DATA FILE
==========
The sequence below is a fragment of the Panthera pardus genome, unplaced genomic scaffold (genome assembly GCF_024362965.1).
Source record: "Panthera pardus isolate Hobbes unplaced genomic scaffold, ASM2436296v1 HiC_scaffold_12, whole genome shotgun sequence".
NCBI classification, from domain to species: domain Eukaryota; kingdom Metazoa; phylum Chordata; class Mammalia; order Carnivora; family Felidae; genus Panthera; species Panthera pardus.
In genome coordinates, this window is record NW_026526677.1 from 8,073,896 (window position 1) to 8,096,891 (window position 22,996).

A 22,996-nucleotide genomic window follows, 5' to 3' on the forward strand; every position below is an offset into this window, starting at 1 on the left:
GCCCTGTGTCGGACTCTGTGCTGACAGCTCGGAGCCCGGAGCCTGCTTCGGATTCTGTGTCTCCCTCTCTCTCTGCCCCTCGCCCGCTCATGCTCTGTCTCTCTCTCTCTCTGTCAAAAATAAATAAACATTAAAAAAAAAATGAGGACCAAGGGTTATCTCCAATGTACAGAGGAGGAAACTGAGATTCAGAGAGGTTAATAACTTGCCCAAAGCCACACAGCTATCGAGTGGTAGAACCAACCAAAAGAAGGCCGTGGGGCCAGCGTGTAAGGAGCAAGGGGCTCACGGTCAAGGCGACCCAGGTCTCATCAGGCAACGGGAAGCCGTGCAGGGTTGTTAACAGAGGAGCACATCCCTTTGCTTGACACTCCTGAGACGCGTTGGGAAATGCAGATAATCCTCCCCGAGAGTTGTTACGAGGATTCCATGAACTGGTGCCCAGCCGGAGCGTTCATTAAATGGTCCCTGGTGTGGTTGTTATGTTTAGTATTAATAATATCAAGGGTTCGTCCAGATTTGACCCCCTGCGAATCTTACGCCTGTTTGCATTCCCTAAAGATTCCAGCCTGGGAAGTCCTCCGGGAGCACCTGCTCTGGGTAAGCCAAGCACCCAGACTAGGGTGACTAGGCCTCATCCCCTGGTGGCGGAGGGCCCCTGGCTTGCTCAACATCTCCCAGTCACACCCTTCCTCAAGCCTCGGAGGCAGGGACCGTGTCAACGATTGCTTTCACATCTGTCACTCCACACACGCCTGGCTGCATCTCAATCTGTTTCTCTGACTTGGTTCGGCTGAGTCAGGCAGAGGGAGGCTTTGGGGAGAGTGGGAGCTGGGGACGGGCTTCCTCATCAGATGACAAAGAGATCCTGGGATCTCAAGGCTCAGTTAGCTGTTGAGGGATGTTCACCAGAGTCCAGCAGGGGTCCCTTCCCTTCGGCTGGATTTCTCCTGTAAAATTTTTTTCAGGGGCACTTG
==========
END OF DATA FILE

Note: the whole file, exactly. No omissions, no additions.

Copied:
The sequence below is a fragment of the Panthera pardus genome, unplaced genomic scaffold (genome assembly GCF_024362965.1).
Source record: "Panthera pardus isolate Hobbes unplaced genomic scaffold, ASM2436296v1 HiC_scaffold_12, whole genome shotgun sequence".
NCBI classification, from domain to species: domain Eukaryota; kingdom Metazoa; phylum Chordata; class Mammalia; order Carnivora; family Felidae; genus Panthera; species Panthera pardus.
In genome coordinates, this window is record NW_026526677.1 from 8,073,896 (window position 1) to 8,096,891 (window position 22,996).

A 22,996-nucleotide genomic window follows, 5' to 3' on the forward strand; every position below is an offset into this window, starting at 1 on the left:
GCCCTGTGTCGGACTCTGTGCTGACAGCTCGGAGCCCGGAGCCTGCTTCGGATTCTGTGTCTCCCTCTCTCTCTGCCCCTCGCCCGCTCATGCTCTGTCTCTCTCTCTCTCTGTCAAAAATAAATAAACATTAAAAAAAAAATGAGGACCAAGGGTTATCTCCAATGTACAGAGGAGGAAACTGAGATTCAGAGAGGTTAATAACTTGCCCAAAGCCACACAGCTATCGAGTGGTAGAACCAACCAAAAGAAGGCCGTGGGGCCAGCGTGTAAGGAGCAAGGGGCTCACGGTCAAGGCGACCCAGGTCTCATCAGGCAACGGGAAGCCGTGCAGGGTTGTTAACAGAGGAGCACATCCCTTTGCTTGACACTCCTGAGACGCGTTGGGAAATGCAGATAATCCTCCCCGAGAGTTGTTACGAGGATTCCATGAACTGGTGCCCAGCCGGAGCGTTCATTAAATGGTCCCTGGTGTGGTTGTTATGTTTAGTATTAATAATATCAAGGGTTCGTCCAGATTTGACCCCCTGCGAATCTTACGCCTGTTTGCATTCCCTAAAGATTCCAGCCTGGGAAGTCCTCCGGGAGCACCTGCTCTGGGTAAGCCAAGCACCCAGACTAGGGTGACTAGGCCTCATCCCCTGGTGGCGGAGGGCCCCTGGCTTGCTCAACATCTCCCAGTCACACCCTTCCTCAAGCCTCGGAGGCAGGGACCGTGTCAACGATTGCTTTCACATCTGTCACTCCACACACGCCTGGCTGCATCTCAATCTGTTTCTCTGACTTGGTTCGGCTGAGTCAGGCAGAGGGAGGCTTTGGGGAGAGTGGGAGCTGGGGACGGGCTTCCTCATCAGATGACAAAGAGATCCTGGGATCTCAAGGCTCAGTTAGCTGTTGAGGGATGTTCACCAGAGTCCAGCAGGGGTCCCTTCCCTTCGGCTGGATTTCTCCTGTAAAATTTTTTTCAGGGGCACTTG